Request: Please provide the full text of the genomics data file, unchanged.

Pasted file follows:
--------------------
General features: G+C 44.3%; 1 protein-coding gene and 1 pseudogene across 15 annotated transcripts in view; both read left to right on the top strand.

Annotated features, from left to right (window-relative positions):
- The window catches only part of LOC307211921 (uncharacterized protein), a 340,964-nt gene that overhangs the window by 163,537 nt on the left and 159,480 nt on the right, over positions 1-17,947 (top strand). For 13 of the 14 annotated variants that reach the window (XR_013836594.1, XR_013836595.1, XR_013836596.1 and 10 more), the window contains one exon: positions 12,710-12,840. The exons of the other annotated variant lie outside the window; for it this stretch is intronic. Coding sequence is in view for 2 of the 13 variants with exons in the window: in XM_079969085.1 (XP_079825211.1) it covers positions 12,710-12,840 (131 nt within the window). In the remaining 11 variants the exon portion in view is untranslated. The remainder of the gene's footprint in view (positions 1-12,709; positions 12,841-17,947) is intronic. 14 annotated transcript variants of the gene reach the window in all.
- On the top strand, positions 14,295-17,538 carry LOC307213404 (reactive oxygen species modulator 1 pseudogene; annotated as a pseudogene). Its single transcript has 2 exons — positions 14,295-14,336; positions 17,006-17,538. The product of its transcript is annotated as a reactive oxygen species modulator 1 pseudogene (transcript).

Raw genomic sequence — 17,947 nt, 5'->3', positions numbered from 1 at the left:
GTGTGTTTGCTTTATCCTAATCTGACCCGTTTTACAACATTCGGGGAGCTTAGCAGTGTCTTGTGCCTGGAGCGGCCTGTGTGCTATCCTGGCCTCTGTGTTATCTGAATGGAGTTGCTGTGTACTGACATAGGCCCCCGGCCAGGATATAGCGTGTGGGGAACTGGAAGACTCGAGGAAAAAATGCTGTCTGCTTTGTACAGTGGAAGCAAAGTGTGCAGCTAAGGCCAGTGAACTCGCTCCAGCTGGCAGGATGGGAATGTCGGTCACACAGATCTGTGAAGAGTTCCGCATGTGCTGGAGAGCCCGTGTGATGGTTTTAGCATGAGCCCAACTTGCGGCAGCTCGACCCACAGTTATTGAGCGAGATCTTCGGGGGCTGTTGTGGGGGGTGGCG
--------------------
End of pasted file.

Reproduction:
General features: G+C 44.3%; 1 protein-coding gene and 1 pseudogene across 15 annotated transcripts in view; both read left to right on the top strand.

Annotated features, from left to right (window-relative positions):
- The window catches only part of LOC307211921 (uncharacterized protein), a 340,964-nt gene that overhangs the window by 163,537 nt on the left and 159,480 nt on the right, over positions 1-17,947 (top strand). For 13 of the 14 annotated variants that reach the window (XR_013836594.1, XR_013836595.1, XR_013836596.1 and 10 more), the window contains one exon: positions 12,710-12,840. The exons of the other annotated variant lie outside the window; for it this stretch is intronic. Coding sequence is in view for 2 of the 13 variants with exons in the window: in XM_079969085.1 (XP_079825211.1) it covers positions 12,710-12,840 (131 nt within the window). In the remaining 11 variants the exon portion in view is untranslated. The remainder of the gene's footprint in view (positions 1-12,709; positions 12,841-17,947) is intronic. 14 annotated transcript variants of the gene reach the window in all.
- On the top strand, positions 14,295-17,538 carry LOC307213404 (reactive oxygen species modulator 1 pseudogene; annotated as a pseudogene). Its single transcript has 2 exons — positions 14,295-14,336; positions 17,006-17,538. The product of its transcript is annotated as a reactive oxygen species modulator 1 pseudogene (transcript).

Raw genomic sequence — 17,947 nt, 5'->3', positions numbered from 1 at the left:
GTGTGTTTGCTTTATCCTAATCTGACCCGTTTTACAACATTCGGGGAGCTTAGCAGTGTCTTGTGCCTGGAGCGGCCTGTGTGCTATCCTGGCCTCTGTGTTATCTGAATGGAGTTGCTGTGTACTGACATAGGCCCCCGGCCAGGATATAGCGTGTGGGGAACTGGAAGACTCGAGGAAAAAATGCTGTCTGCTTTGTACAGTGGAAGCAAAGTGTGCAGCTAAGGCCAGTGAACTCGCTCCAGCTGGCAGGATGGGAATGTCGGTCACACAGATCTGTGAAGAGTTCCGCATGTGCTGGAGAGCCCGTGTGATGGTTTTAGCATGAGCCCAACTTGCGGCAGCTCGACCCACAGTTATTGAGCGAGATCTTCGGGGGCTGTTGTGGGGGGTGGCG